Until recently, when the elevator doors opened on the Third Floor Passage of the Isabella Stewart Gardner Museum’s historic building, you saw a shallow case displaying a brown, nondescript textile. Now, you will see two paintings in a shallow case.
The display case in the Third Floor Passage in August 2022 and in December 2022, before and after the installation of two reproductions of Yu Da’s Wild Geese and Peonies and Ducks.
On the left hangs a painting of geese in ink and color on silk, wider than it is long. Twelve of the featured birds huddle together along the riverbank, and a pair stands off to the left. A bare lotus seed pod and a pink lotus blossom, well past its peak, emerge on long stems on the right side of the painting, suggesting the autumn season. Meanwhile, the nighttime hour is indicated by a moon against a haze of inky clouds, pictured behind a single goose flying in the upper left corner.
Three lines of text along the left edge of the painting tell us that this painting is by an individual named “Yu Da,” and that it was painted at the Huanghua Monastery.¹ Two square seals have been stamped in red ink below the inscription. The characters are read from top to bottom, right to left. The top seal reads, “Seal of Yu Da,” while the bottom seal reads “Observing [or Meditations on] Water.” It is likely that the seals are associated with the aforementioned Yu Da from the inscription.
The painting to the right is a hanging scroll also in ink and color on silk, but longer than it is wide. It shows two Mallard ducks swimming below tall stems of pink and white peonies growing from a rock pitted with holes by the river bank. The painting recalls the style established by the early Ming dynasty (1368–1644) painter Lu Ji (about 1450–early 1500s) who is famous for “bird-and-flower” paintings. The imagery in this popular genre of “bird-and-flower” painting is often carefully selected for their cultural meaning. In this painting, the artist paired a male and a female duck, birds associated with happy marriages, with the peony, which is a flower with many associations, including wealth.
Both paintings are closely related to Chinese painting styles. However, they have been mounted as hanging scrolls in the Japanese style. The mounting and the silks likely date to around the time that Isabella acquired the two works, sometime in the late 1800s or early 1900s.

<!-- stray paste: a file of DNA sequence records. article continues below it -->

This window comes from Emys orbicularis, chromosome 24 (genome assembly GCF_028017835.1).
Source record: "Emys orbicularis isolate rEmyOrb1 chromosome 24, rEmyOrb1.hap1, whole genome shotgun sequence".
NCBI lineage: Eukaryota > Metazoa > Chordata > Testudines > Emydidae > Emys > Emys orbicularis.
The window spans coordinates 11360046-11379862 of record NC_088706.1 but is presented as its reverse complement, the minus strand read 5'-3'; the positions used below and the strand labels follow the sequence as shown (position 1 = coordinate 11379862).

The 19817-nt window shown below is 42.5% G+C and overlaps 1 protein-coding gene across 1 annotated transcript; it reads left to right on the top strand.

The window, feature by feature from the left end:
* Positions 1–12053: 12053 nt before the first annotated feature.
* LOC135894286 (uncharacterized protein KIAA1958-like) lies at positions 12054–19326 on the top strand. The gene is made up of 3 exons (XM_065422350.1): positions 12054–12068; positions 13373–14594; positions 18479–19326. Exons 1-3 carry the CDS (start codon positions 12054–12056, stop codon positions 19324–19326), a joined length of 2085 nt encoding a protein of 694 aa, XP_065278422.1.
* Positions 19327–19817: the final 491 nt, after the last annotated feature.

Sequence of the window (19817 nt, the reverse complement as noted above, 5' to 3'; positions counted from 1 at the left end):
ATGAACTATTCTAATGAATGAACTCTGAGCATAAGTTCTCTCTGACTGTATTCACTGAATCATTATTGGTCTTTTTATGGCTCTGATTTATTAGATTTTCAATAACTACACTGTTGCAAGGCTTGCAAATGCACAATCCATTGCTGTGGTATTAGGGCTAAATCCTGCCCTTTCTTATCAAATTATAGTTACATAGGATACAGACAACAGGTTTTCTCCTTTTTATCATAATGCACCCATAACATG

Silk is highly susceptible to degradation from long term exposure to light, air pollutants, and lack of structural support. In order to preserve paintings, such as these, it is best for them to be put into dark storage and only display them for short periods under low light. However, this presents a challenge at the Gardner where the founder stipulated that the “museum remain for the education and enjoyment of the public forever.”
For years, these two paintings have been hidden from view behind a textile in their case. This year, in order to recreate Isabella’s original curatorial intent, we have started to think creatively about how to both preserve Isabella’s vision, and also care for the paintings so that they can be viewed for years to come.
The Museum, therefore, installed high quality reproductions in November 2022. The paintings themselves were reproduced using a large format ink-jet printer. The images were printed on sheets of silk backed with paper, allowing them to be run through the printer. These were then sent to a traditional scroll mounting shop in Tokyo, Japan. The mount maker selected several options for the scroll silks, from which our curator chose the ones that best matched the color and style of the originals.
The original paintings are also currently undergoing conservation treatment to clean their surfaces and stabilize their mountings, which will allow them to be safely displayed in rotation with the remarkable reproductions. This means that when visitors step off the elevator on the third floor they will now be greeted by these painted birds as Isabella intended.
¹ The inscription also details that the painting was completed during the “xiaochun” of the “jimao” year. “Xiaochun” refers to the 10th month of the lunar year. “Jimao” refers to a specific year in the cyclical sixty year year-naming system. Okakura Kakuzo suggested a date of either 1459 or 1519, based on stylistic analysis, but it is difficult to say precisely when this painting was completed.